The first miles were fantastic, my legs felt fresh and I felt like running. As soon as we started, the rain didn't bother me and I ran along chatting to a few boys, including Davie Gow who later found out he'd run the Devil with a stress fracture. First race fail was the conservative race plan I'd given Lizzie & James, which had me running through the first checkpoint at Bridge of Orchy (6.75 miles) in a little over an hour, but I found myself, as ususal, hurtling off without feeling like I was hurtling and passing through in around 53 minutes. Nope, I'm not conservative. And no crew to be seen. Fortunately a lovely guy I'd met the night before at the wigwams who was supporting his wife gave me a water refill and I didn't need anything else. The Devil is the first race I think I've ever done with no water available at checkpoints.

The lack of crew at BoO threw me for a few miles as I ran/fast-hiked the hill out, but only because I wondered if they'd stay at BoO too long wondering if I'd fallen or something had happened in the first miles. But by the road section after Inveroran I got chatting to some more dudes (sorry, names escape me) and forgot all about it. This section of over 10 miles passed surprisingly fast - I think because the last time I ran it I was slightly broken on day two of a long back to back with Fionna, Lorna, Davie and Bob - and despite wet & windy conditions and terrible visibility over Rannoch Moor it really was a lot of fun this time, and I felt so surprisingly fresh.

Running the long gentle descent towards the Glencoe checkpoint I spotted with relief the distinctive waterproofs of Liz & James. It was the swift and smooth transition  I'd hoped for as I didn't want to stop for more than a minute at each cp. They handed me a fresh handheld with sweet potato zipped into the pocket and I was off down the hill to the A82. On my own on the trail again, I took the chance to nip not too far into the bracken for a she wee. And I'm very sorry to the guy who at that minute came trotting over the hill - at that moment I was wishing the cloud cover was lower than low.

Into Lundavra avec nosebleed
Onwards to the 3 or so miles of trail before the Devil's Staircase and the wind was truly howling down the trail now. Up until then it had largely been behind us but now we were running fully into it and it was taking my breath away and massively affecting speed. The Devil was a joy, had a much-needed walking break and took down a potato and I think a gel on the hike up. The conditions up there were horrendous but two souls cheering at the top despite screaming winds astonished me - Fiona Rennie and Pauline Walker. They put a smile on my face ready for the wild descent, which was so much fun. Miles later came the fire road down into Kinlochleven, which I hadn't run in ages and it dragged a bit. I was conscious of time, and by the time I reached the village I was 10 minutes behind schedule.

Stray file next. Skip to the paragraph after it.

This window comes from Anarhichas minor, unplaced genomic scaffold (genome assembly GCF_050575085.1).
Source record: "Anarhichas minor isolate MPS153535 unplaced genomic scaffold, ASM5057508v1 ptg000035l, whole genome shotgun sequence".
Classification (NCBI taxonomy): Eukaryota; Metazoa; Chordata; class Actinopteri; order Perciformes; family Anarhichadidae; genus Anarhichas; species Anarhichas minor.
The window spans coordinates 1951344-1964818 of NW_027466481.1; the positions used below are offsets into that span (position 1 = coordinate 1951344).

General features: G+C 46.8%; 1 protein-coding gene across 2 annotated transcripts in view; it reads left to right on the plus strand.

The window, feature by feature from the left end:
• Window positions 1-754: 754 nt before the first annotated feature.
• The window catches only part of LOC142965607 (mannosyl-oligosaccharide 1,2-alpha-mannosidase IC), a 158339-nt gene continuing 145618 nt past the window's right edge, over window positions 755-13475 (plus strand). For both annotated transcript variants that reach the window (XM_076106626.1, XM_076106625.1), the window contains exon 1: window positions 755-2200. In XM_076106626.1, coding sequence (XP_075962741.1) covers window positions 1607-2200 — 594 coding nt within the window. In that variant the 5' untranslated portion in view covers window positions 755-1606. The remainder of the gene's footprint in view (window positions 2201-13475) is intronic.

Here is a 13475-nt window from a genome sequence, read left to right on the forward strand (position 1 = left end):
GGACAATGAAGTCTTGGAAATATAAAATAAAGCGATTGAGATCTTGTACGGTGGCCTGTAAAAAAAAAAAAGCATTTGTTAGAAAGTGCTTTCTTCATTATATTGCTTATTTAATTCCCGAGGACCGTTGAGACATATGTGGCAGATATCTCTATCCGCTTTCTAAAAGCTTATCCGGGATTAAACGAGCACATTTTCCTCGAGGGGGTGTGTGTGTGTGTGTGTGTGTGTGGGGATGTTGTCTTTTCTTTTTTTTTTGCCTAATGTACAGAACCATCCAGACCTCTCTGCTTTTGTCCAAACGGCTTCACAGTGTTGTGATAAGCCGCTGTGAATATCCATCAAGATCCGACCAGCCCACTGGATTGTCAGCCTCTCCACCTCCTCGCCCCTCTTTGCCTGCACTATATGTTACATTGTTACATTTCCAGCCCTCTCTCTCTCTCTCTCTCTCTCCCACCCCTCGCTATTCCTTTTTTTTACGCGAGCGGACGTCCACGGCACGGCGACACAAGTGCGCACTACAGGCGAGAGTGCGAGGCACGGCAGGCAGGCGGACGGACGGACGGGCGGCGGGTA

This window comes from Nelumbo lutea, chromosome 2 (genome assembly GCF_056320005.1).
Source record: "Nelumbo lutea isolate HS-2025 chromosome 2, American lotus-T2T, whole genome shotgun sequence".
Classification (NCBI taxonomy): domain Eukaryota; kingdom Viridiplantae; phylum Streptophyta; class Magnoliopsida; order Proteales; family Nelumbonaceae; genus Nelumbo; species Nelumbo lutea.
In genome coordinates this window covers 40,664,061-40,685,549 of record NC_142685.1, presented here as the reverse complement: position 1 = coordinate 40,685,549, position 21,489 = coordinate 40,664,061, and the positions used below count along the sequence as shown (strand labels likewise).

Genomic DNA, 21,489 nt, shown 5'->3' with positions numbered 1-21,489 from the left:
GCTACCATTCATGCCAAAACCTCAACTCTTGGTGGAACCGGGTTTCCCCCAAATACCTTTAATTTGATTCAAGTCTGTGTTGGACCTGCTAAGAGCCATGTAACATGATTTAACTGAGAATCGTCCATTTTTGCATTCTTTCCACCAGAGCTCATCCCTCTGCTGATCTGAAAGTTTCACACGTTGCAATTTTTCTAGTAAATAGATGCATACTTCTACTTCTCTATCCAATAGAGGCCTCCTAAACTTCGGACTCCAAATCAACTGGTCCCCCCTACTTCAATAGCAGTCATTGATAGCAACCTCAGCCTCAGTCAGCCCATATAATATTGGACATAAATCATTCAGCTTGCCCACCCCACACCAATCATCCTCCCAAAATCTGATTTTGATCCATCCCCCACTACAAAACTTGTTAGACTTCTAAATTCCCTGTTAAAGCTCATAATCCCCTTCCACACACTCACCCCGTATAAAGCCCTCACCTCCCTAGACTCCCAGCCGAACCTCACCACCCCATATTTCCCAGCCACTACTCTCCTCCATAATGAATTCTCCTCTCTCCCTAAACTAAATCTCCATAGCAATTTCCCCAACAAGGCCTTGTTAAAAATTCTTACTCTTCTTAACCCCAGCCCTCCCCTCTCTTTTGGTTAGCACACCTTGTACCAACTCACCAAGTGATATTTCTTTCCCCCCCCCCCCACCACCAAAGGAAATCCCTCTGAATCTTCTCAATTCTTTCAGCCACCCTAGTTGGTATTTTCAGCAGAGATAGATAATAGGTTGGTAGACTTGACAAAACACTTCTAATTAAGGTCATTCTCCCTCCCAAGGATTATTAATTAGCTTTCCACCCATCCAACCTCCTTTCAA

I again clocked Liz & James who thrust a replacement bottle at me with some hill snacks packed in there for good measure, to eat on the final big climb out of KL. I asked them if they knew where the next female was behind me but noone knew - I'd known I was first lady since Bridge of Orchy and was keeping decent pace but wanted an idea of placings.

Up into the hike feeling good and mentally ready for the Larig Mor. The last time I'd run it had been during the 2012 West Highland Way Race and I was broken, seeing imaginary ski lifts all around me and cursing the loose rocks and streams to a long-suffering Gregg. It was amazing how fast it passed this time. I jumped at one point hearing a chirpy female voice behind me but it was just Paul Foster with his female support runner friend. We chatted about Western States a bit and kept overtaking each other. In fact I'm pretty sure they were using me as a rabbit to chase down.
shiny devils
Onto Lundavra and I wasn't sure the crew would be there but there they were, sheltering from the driving rain. It had long since stopped bothering me and I was loving being out in the wild elements and dramatic scenery, surrounded by Munros on all sides. A mile or so before the CP I'd developed a random nose bleed, so ran up to the guys asking for tissues and Lorna & Johnny Fling sprung to the rescue with some. Lorna also told me the second place female was within ten minutes of me, which served to put a rocket where it needed to be. I set off for the humps and bumps up into the forest before the descent to Fort William, running all of them steadily. By the descent I was feeling great despite the familiar ache of the right hamstring and glute, and hammered down into Braveheart car park, spotting the point Gregg and I went wrong during the WHW Race. Then came the road section, less than a mile up to finish at the roundabout in Fort William. I'd known for a while my sub 7 target was well out of reach but I'd settle for sub 7 15 in the conditions, so ran as hard as I could to reach the rather sudden pavement finish in 7.14, where James, Liz, Lorna and John stood in the rain. Delighted. 11 minutes later Gail Tait crossed the line in second then came Noanie in 7 33. Overall winner was John McLaughlin with a time of 6.02. Overall results here.